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Bluelight.com Asks Level 3 For More

Bluelight.com, the online arm of retail giant KMart Corp., gave Level 3 Communications the green light for more service Monday.

The contract agreement signals an increased confidence by KMart executives that it's online model does work and they are willing to put more money into a venture that's bringing in customers.

As part of Monday's agreement, Level 3 will provide complete back office support in 47 markets throughout the U.S., up from 24.

In effect, Bluelight.com is a virtual ISP in these areas, since Level 3 takes care of the Point of Presence (POP) solution and customer support, with Bluelight.com collecting the revenues.

Level 3 isn't the only dial-up provider for the free ISP. The company also has POP arrangements with AT&T, PSINet, StarNet and Telia Internet, to name a few.

According to Abagail Jacobs, Bluelight.com spokesperson, the agreement wasn't expanded to make up for the shaky status of PSINet, Inc., which has been under an increasing amount of financial scrutiny.

"This doesn't affect any of our other providers," said Jacobs. "The deal with Level 3 is just proof that we're always looking to make sure that our subscribers don't lose service and that we're providing the best coverage ever and giving them the best deal."

More than just a portal for online shoppers, bluelight.com has come under fire for its free Internet access, a free Internet service provider (ISP) model that hasn't shown a profit yet. In the past, many of these free ISPs tried to sign on customers and pay for the service with ad-supported revenues. The end result was vast capital burn rates and out-of-business signs.

Earlier this year, Bluelight.com tried to head off insolvency by setting up a tiered Internet access plan.

The program has been a huge success, Jacobs said.

"In looking at our ISP users, they have increased as shoppers by 56 percent," Jacobs said. "That's been great for us, because they're spending more on the site to get their free ISP service."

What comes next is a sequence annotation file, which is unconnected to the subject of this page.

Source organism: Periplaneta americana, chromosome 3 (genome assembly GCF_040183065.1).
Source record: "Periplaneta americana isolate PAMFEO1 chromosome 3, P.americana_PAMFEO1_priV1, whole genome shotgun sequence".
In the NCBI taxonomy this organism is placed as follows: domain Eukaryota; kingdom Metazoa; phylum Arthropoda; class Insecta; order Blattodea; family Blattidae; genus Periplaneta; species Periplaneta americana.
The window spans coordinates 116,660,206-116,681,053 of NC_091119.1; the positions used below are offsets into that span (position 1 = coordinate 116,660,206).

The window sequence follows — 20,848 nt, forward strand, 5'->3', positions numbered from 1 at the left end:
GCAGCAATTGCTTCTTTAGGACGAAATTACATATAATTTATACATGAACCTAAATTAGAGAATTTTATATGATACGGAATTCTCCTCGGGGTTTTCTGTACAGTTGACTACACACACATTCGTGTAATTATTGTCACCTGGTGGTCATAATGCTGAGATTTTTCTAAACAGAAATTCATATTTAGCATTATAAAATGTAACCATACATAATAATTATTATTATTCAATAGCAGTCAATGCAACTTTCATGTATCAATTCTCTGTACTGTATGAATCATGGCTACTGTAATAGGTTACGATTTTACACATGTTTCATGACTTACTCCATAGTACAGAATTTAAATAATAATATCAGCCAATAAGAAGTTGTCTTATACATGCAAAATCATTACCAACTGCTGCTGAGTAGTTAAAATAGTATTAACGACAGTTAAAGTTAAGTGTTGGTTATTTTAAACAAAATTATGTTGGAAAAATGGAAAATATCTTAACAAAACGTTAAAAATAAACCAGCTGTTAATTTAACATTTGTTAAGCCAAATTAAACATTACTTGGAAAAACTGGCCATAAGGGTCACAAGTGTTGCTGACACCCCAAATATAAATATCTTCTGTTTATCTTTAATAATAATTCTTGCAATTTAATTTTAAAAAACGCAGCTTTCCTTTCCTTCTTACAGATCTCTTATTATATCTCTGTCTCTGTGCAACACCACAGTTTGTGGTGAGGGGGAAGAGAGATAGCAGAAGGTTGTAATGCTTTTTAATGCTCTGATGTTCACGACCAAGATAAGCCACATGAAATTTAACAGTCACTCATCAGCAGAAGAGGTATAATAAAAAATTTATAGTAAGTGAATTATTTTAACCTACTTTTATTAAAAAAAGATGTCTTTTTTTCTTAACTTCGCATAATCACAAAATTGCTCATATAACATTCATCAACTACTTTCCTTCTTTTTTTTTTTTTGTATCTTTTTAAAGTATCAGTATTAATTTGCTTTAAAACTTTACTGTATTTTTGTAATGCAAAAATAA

Many scoffed at the service, saying all a person need do for unlimited monthly access was to buy a $2 trinket on the site. Jacobs said that early on it was a concern for officials at Bluelight.com, but hasn't happened yet.

"In fact, our ISP users are our top 10 percent of best shoppers, meaning they're spending the most, too," Jacobs said. "They're not doing that, customers are really finding that in addition to the ISP service they're getting, they want to stop and shop at Bluelight.com."

Bluelight.com's tiered program began at a time when many in the high-tech community had already written off the free ISP model. The largest free ISPs, including 1stUp and Spinway (which was assimilated by Bluelight.com), had already gone out of business months ago.

"Even the number one free ISP in the nation, NetZero, Inc., was unable to stay free despite its smug assertion as the "Defender of the Free World," moving to a tiered Internet product in the early February, 2001. Juno Online Services, Inc., officials asked its free and premium users to volunteer for its virtual supercomputer program. If successful, the program could be the "price" of admission for free Internet access down the road."

Monday's agreement with Level 3 is proof that K Mart officials are confident its ISP customers will continue shopping online.

Originally scheduled to end at the end of May, Bluelight.com's success has prompted officials to continue with the program. Jacobs said the May 31 end date was put in its news release to satisfy the legal requirements of running a promotion.

"The plan was never to end the deal we provide customers," Jacobs said. "The reason there was an end date was because this is considered legally a promotion, since we were giving something away for free."